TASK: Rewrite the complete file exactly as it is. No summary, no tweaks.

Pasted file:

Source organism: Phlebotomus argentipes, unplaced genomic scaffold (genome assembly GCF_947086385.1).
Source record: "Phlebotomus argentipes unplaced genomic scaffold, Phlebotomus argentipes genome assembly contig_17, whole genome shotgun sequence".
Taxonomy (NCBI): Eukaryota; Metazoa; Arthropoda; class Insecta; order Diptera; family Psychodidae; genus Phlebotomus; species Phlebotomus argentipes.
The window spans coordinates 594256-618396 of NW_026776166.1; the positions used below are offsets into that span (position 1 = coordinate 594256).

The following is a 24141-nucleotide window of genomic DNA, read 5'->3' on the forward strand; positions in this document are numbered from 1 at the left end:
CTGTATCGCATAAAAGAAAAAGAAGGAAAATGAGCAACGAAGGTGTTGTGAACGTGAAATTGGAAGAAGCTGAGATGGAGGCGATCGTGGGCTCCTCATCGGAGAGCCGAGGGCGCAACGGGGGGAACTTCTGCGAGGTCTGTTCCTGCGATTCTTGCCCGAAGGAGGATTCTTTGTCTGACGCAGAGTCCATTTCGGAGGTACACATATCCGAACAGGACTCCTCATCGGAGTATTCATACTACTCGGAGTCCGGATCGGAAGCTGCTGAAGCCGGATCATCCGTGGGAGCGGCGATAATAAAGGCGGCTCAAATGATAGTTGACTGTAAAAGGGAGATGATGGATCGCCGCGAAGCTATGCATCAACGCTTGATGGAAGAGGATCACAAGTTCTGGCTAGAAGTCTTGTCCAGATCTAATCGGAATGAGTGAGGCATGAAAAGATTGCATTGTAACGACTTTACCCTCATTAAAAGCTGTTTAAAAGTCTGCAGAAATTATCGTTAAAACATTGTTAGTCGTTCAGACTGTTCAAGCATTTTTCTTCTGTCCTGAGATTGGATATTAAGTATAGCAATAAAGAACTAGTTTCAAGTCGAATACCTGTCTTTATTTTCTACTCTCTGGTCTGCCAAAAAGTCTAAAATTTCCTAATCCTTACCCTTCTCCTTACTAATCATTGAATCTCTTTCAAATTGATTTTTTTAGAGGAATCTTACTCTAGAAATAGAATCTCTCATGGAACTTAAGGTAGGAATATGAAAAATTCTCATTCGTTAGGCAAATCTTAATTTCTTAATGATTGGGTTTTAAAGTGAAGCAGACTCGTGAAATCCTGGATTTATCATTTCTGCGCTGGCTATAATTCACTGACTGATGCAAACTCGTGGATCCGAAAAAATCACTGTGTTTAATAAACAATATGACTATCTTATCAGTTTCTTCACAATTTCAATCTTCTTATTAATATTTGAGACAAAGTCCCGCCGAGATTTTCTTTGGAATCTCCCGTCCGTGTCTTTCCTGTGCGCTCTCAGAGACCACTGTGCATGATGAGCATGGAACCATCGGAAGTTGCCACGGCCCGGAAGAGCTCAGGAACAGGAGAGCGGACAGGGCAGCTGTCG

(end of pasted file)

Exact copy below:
Source organism: Phlebotomus argentipes, unplaced genomic scaffold (genome assembly GCF_947086385.1).
Source record: "Phlebotomus argentipes unplaced genomic scaffold, Phlebotomus argentipes genome assembly contig_17, whole genome shotgun sequence".
Taxonomy (NCBI): Eukaryota; Metazoa; Arthropoda; class Insecta; order Diptera; family Psychodidae; genus Phlebotomus; species Phlebotomus argentipes.
The window spans coordinates 594256-618396 of NW_026776166.1; the positions used below are offsets into that span (position 1 = coordinate 594256).

The following is a 24141-nucleotide window of genomic DNA, read 5'->3' on the forward strand; positions in this document are numbered from 1 at the left end:
CTGTATCGCATAAAAGAAAAAGAAGGAAAATGAGCAACGAAGGTGTTGTGAACGTGAAATTGGAAGAAGCTGAGATGGAGGCGATCGTGGGCTCCTCATCGGAGAGCCGAGGGCGCAACGGGGGGAACTTCTGCGAGGTCTGTTCCTGCGATTCTTGCCCGAAGGAGGATTCTTTGTCTGACGCAGAGTCCATTTCGGAGGTACACATATCCGAACAGGACTCCTCATCGGAGTATTCATACTACTCGGAGTCCGGATCGGAAGCTGCTGAAGCCGGATCATCCGTGGGAGCGGCGATAATAAAGGCGGCTCAAATGATAGTTGACTGTAAAAGGGAGATGATGGATCGCCGCGAAGCTATGCATCAACGCTTGATGGAAGAGGATCACAAGTTCTGGCTAGAAGTCTTGTCCAGATCTAATCGGAATGAGTGAGGCATGAAAAGATTGCATTGTAACGACTTTACCCTCATTAAAAGCTGTTTAAAAGTCTGCAGAAATTATCGTTAAAACATTGTTAGTCGTTCAGACTGTTCAAGCATTTTTCTTCTGTCCTGAGATTGGATATTAAGTATAGCAATAAAGAACTAGTTTCAAGTCGAATACCTGTCTTTATTTTCTACTCTCTGGTCTGCCAAAAAGTCTAAAATTTCCTAATCCTTACCCTTCTCCTTACTAATCATTGAATCTCTTTCAAATTGATTTTTTTAGAGGAATCTTACTCTAGAAATAGAATCTCTCATGGAACTTAAGGTAGGAATATGAAAAATTCTCATTCGTTAGGCAAATCTTAATTTCTTAATGATTGGGTTTTAAAGTGAAGCAGACTCGTGAAATCCTGGATTTATCATTTCTGCGCTGGCTATAATTCACTGACTGATGCAAACTCGTGGATCCGAAAAAATCACTGTGTTTAATAAACAATATGACTATCTTATCAGTTTCTTCACAATTTCAATCTTCTTATTAATATTTGAGACAAAGTCCCGCCGAGATTTTCTTTGGAATCTCCCGTCCGTGTCTTTCCTGTGCGCTCTCAGAGACCACTGTGCATGATGAGCATGGAACCATCGGAAGTTGCCACGGCCCGGAAGAGCTCAGGAACAGGAGAGCGGACAGGGCAGCTGTCG